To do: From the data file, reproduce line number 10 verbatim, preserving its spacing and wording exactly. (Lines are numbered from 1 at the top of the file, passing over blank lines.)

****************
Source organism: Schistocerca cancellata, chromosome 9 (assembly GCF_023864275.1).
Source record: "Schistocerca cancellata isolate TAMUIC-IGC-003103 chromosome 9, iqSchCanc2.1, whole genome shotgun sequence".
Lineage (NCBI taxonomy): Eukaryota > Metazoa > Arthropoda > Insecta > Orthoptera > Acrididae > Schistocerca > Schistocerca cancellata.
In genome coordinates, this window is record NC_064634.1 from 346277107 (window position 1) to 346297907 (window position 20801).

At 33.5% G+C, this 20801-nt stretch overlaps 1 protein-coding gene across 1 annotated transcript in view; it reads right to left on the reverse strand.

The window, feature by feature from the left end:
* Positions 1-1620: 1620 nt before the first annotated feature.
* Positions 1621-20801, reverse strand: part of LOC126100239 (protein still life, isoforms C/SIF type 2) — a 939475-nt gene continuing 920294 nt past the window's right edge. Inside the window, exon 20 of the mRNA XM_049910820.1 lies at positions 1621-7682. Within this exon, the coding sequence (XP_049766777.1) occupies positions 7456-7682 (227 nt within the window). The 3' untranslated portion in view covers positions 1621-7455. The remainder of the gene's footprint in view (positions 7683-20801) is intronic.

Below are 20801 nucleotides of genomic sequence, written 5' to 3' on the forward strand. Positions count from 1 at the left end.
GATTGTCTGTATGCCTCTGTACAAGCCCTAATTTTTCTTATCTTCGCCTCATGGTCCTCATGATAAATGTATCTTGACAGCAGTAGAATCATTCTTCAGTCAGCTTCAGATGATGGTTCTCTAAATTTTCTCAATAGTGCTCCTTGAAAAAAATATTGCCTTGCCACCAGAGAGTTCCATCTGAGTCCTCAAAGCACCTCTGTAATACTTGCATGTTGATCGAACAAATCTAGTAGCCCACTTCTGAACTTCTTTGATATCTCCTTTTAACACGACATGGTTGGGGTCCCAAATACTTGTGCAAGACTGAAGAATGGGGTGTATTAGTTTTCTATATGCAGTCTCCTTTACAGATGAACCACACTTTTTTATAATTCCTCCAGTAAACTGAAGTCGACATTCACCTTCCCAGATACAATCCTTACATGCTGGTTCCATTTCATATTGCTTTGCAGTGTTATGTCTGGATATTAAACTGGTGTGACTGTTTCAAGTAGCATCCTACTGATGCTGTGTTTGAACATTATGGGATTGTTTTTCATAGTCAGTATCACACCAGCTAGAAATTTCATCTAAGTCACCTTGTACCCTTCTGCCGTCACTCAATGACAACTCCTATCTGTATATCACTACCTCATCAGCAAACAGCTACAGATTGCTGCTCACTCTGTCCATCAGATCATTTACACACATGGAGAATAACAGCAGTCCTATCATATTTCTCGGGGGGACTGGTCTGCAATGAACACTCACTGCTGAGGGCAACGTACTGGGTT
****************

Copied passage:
GATTGTCTGTATGCCTCTGTACAAGCCCTAATTTTTCTTATCTTCGCCTCATGGTCCTCATGATAAATGTATCTTGACAGCAGTAGAATCATTCTTCAGTCAGCTTCAGATGATGGTTCTCTAAATTTTCTCAATAGTGCTCCTTGAAAAAAATATTGCCTTGCCACCAGAGAGTTCCATCTGAGTCCTCAAAGCACCTCTGTAATACTTGCATGTTGATCGAACAAATCTAGTAGCCCACTTCTGAACTTCTTTGATATCTCCTTTTAACACGACATGGTTGGGGTCCCAAATACTTGTGCAAGACTGAAGAATGGGGTGTATTAGTTTTCTATATGCAGTCTCCTTTACAGATGAACCACACTTTTTTATAATTCCTCCAGTAAACTGAAGTCGACATTCACCTTCCCAGATACAATCCTTACATGCTGGTTCCATTTCATATTGCTTTGCAGTGTTATGTCTGGATATTAAACTGGTGTGACTGTTTCAAGTAGCATCCTACTGATGCTGTGTTTGAACATTATGGGATTGTTTTTCATAGTCAGTATCACACCAGCTAGAAATTTCATCTAAGTCACCTTGTACCCTTCTGCCGTCACTCAATGACAACTCCTATCTGTATATCACTACCTCATCAGCAAACAGCTACAGATTGCTGCTCACTCTGTCCATCAGATCATTTACACACATGGAGAATAACAGCAGTCCTATCATATTTCTCGGGGGGACTGGTCTGCAATGAACACTCACTGCTGAGGGCAACGTACTGGGTT